PROGRAM TITLE: 	Nile Delta Subsidence and Sea Level Rise
ACTIVITY STREAM:	Process Studies
SCIENCE ELEMENT: 	Solid Earth Processes , Earth System History 


SCIENTIFIC MERIT:  The Nile Delta Project, a multi-disciplinary and 
international program, was initiated at the Smithsonian's National Museum 
of Natural History in l985 to measure recent, and predict future, changes in 
Nile Delta coastal plain subsidence, sea level rise, coastal retreat, wetland loss, 
saline ground water intrusion and impact on Egypt's population of 55 
million.  The program also to identifies paleoclimatic changes and their 
effects on the Nile drainage system in East and Central Africa, and 
desertification effects on the Nile Delta. 

Major ecological changes are modifying the delta, due in part to (l) man 
(Aswan High Dam, intensified irrigation, drainage of lagoons, etc.) and to 
natural factors that are (2) inducing salt water incursion and coastal and 
wetland losses (sea level rise due in part to land subsidence) and (3) 
desertification (recording part climate changes in Northeastern Africa, Sahel).  
By focusing on the sediment record in the Nile Delta we are now formulating 
a means to recognize how sea level and climates have changed during the 
past l0,000 years.  Predicting future changes cannot be done unless we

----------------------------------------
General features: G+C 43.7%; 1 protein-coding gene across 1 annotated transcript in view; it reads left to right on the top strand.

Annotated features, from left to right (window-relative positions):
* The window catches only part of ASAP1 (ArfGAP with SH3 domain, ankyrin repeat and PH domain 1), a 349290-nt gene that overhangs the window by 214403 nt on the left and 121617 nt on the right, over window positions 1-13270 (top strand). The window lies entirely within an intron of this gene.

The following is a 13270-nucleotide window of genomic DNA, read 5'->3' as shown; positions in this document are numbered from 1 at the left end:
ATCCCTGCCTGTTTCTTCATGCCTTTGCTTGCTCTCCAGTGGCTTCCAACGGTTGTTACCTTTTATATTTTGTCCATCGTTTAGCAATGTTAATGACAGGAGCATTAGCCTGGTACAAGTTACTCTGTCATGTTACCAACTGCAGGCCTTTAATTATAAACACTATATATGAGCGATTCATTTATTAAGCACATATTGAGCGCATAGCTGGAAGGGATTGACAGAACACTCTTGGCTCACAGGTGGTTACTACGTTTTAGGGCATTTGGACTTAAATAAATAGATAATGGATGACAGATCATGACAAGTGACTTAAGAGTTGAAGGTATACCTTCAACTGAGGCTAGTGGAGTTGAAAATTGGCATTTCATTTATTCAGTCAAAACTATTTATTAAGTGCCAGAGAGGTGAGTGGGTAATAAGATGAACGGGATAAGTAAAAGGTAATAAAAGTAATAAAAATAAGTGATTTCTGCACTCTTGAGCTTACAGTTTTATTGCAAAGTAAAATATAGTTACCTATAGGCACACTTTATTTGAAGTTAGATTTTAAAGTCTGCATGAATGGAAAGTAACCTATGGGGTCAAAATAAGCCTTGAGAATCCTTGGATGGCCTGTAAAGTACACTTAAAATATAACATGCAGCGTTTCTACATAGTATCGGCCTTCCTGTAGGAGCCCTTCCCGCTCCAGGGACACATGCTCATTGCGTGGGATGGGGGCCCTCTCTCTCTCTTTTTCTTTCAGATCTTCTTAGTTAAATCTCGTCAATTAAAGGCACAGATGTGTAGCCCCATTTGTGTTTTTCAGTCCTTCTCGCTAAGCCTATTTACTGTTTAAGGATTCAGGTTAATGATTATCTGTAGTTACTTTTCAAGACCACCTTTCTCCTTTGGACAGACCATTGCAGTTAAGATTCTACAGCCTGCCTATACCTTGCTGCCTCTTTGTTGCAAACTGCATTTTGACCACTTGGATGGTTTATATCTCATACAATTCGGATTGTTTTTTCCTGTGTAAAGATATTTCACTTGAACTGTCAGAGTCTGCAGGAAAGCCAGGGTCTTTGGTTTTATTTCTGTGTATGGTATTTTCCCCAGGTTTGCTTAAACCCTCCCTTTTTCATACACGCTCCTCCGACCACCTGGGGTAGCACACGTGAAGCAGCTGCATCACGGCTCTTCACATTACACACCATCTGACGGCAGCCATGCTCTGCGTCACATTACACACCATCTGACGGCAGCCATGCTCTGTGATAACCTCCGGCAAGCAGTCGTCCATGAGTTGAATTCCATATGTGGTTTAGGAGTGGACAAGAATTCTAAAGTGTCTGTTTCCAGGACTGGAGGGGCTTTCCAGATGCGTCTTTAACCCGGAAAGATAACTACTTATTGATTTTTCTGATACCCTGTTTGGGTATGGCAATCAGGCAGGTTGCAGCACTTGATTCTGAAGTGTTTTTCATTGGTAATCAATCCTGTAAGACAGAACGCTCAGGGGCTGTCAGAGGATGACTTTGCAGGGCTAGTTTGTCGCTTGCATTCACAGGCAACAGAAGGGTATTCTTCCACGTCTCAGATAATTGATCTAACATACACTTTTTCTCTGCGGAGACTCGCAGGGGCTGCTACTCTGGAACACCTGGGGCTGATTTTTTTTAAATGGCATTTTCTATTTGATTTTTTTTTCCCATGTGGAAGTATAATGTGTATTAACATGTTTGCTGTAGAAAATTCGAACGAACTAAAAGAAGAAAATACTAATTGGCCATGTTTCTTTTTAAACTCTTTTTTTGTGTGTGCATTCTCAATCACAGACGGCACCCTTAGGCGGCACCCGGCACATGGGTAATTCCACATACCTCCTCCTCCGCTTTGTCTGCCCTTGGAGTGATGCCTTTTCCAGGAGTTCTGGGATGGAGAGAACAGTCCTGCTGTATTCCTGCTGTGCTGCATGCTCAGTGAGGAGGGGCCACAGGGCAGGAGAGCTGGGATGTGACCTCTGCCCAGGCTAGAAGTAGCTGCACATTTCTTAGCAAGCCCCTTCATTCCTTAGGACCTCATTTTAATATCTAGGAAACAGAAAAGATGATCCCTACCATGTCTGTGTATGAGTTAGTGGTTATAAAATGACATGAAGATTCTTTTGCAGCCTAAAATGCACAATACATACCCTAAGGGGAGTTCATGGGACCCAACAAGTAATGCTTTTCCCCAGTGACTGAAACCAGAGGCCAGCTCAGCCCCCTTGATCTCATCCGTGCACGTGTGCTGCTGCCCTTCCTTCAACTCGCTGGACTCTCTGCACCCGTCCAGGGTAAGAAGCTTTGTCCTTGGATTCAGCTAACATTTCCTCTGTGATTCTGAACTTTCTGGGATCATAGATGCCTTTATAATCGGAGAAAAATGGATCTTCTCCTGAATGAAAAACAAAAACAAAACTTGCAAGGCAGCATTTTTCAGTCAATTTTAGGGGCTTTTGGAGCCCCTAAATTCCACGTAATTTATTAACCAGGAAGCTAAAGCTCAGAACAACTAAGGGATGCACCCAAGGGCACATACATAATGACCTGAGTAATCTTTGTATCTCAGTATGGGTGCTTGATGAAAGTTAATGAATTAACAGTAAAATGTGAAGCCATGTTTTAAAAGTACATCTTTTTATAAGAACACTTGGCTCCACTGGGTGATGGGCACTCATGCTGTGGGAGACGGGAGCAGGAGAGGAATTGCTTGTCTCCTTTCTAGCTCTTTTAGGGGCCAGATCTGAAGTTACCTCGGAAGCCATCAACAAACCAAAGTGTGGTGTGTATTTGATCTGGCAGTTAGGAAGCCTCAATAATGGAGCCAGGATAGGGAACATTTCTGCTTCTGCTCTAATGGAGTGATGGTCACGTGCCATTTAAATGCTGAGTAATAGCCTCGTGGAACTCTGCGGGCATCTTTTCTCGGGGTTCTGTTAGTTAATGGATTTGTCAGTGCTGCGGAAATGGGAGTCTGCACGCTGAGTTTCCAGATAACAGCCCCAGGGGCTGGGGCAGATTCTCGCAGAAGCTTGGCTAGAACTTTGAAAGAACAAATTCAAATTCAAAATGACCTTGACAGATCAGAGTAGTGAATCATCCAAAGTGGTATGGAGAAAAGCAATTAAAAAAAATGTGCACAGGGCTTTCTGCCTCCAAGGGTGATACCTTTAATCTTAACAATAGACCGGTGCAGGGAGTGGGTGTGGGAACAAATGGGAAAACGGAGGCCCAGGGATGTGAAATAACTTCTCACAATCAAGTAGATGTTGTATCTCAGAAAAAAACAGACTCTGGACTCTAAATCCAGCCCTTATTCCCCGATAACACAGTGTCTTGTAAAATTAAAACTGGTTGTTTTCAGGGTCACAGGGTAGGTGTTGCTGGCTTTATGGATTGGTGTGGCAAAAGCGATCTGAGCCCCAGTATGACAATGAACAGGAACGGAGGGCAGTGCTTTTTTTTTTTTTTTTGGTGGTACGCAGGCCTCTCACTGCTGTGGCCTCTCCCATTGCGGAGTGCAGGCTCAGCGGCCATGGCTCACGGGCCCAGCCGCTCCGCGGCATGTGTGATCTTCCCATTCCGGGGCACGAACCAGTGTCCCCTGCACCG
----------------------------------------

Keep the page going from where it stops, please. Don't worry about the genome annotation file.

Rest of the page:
comprehend both natural and human factors that have modified this region 
in the recent past.

The investigation in the northern Nile Delta is coupled with data collected 
offshore in the Mediterranean on the Nile Cone (studies at Smithsonian to 
the early l980's).  Present studies plan field work in the central and southern 
Nile Delta and Upper Egypt and, subsequently, in Sudan and Ethiopia, to 
identify changes in climate and sources of sediment fed by the Nile to the 
Mediterranean coast.  In addition to drilling, on-going studies include 
sedimentary petrology, organic and inorganic geochemistry,  radiocarbon-
dating, faunal and floral studies, satellite imagery/remote sensing, and high-
resolution subsurface seismic profiling.  The data-base provides  increasingly 
precise correlations to measure changes of land subsidence, sea level rise (and 
coastal and wetland losses) and desertification with time, and to allow 
reasonable predictions. 

Field study during 5 field seasons of the entire northern Nile Delta coast and 
delta plain was initiated in l985 (includes collection of about l00 long 
sediment borings, to 60 m, and surficial sediments).  The major result to date 
is recognition of rates of subsidence locally to 0.5 cm per year, and a projected 
minimal incursion of the sea to 30 km inland by the year 2100 in the 
northeastern Delta.  Coring, mapping and laboratory analyses of surface and 
subsurface samples will provide rates of subsidence across the delta plain, 
from east to west of Alexandria.

The program involves the efforts of several disciplines: geology (primarily 
sedimentology, paleontology, geochemistry), remote sensing, physical 
geography, archaeology, zoology and botany.  The study is being undertaken